• Learn how to avoid animal encounters
  • Contact the park or conservation area beforehand, for rules on their food storage requirements: bear-cannister, bear-locker, bear-hang..
  • If needed, carry bear-spray, bear-bangers, bug repellant or whatever is recommended by the park service. Make sure to learn how to use them before hitting the trail!
Image of a women hiking holding a map and compass. Text block: Tip #3, What if I get lost?

Learn basic navigation skills!

You may be concerned that you will get lost. Learn about the trail before you go out: research the terrain, key landmarks, mile markers, trail markers and key trail points so you know what to expect when out on that trail.

  • Choose a well-marked, well-used and well-populated trail
  • Take an orienteering class and learn about maps, compasses and GPS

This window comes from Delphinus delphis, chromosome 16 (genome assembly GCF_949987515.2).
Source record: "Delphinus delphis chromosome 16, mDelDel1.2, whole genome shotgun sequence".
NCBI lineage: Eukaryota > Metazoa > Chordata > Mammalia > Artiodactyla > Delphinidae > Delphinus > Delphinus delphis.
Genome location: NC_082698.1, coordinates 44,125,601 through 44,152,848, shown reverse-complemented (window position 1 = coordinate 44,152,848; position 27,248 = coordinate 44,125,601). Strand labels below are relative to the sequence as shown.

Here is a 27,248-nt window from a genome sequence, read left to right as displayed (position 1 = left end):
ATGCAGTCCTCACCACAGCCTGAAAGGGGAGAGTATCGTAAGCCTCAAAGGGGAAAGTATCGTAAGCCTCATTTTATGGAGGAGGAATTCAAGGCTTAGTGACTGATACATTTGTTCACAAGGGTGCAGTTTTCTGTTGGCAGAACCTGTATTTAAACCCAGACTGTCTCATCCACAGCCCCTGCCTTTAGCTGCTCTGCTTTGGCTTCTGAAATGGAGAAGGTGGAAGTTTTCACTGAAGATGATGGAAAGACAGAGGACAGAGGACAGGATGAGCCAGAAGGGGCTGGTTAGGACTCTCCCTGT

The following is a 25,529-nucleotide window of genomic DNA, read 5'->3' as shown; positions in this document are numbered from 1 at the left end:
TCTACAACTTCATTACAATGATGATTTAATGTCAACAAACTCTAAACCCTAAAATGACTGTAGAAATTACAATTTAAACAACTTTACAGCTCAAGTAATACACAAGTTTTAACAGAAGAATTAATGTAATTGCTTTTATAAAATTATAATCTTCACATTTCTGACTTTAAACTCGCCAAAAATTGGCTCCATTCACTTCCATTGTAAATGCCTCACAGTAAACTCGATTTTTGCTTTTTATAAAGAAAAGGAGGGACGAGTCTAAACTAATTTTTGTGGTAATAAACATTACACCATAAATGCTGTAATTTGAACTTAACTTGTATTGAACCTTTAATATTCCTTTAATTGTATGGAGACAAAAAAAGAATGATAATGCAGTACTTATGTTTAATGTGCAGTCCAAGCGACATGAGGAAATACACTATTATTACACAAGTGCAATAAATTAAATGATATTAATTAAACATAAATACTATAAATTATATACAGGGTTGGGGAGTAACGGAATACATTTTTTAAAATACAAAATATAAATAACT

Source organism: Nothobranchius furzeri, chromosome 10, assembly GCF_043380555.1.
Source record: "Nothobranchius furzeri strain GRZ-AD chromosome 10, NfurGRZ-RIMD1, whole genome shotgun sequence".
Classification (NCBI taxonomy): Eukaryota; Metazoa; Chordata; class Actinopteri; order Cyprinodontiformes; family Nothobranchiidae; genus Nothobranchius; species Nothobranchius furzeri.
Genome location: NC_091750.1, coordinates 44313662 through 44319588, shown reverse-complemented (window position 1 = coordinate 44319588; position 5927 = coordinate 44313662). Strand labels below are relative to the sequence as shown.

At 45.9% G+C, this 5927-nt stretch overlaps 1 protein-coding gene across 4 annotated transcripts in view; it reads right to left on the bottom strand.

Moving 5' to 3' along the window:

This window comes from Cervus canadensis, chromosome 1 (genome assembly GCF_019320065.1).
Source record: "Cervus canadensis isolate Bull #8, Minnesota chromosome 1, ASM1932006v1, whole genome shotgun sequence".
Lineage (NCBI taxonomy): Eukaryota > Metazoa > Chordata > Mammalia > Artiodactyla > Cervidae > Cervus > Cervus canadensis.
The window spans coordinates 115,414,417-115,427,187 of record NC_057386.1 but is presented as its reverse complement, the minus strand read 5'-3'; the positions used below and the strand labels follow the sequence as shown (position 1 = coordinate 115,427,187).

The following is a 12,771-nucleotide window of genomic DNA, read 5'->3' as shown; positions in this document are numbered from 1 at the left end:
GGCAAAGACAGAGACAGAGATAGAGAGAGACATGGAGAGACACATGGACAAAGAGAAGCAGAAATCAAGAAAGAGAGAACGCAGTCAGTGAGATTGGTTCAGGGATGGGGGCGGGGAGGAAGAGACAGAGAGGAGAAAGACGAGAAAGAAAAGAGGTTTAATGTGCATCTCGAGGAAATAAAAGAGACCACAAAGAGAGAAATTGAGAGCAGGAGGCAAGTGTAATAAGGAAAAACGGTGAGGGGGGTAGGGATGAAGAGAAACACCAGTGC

• Carry a paper map and a downloaded map on your smart device
  • Stay on the trail
  • Leave a detailed itinerary of your trip with someone at home. There are many apps and devices available that can update your family with your location
  • Carry a personal locator beacon-SOS device 
Image of a woman outdoors clasping her knee. Text block: Tip #4, What if I fail? What will people think?

Don't worry about failing and who cares what people think!

Always hike your own hike! Do not worry about what others will think. Many people end their hikes due to injuries, weather and terrain skill level. You can always go back.

  • Hike for yourself
  • It is ok not to finish. It is ok to get off the trail early. It is ok to quit. 
  • Backpacking is about the experiences: both good and bad. Each trip is a learning experience that will improve your skills and knowledge for the next trip.
  • Know your skill level and physical abilities: plan for terrain that is within those boundaries. 
  •  Research the terrain, weather, and trail before heading out so you know what to expect
  • Injuries happen. Know how to use basic first aid, know yourself and when to get off the trail to prevent further injury
Image of a creepy guy. Text block: Tip #5, What about creepy dudes?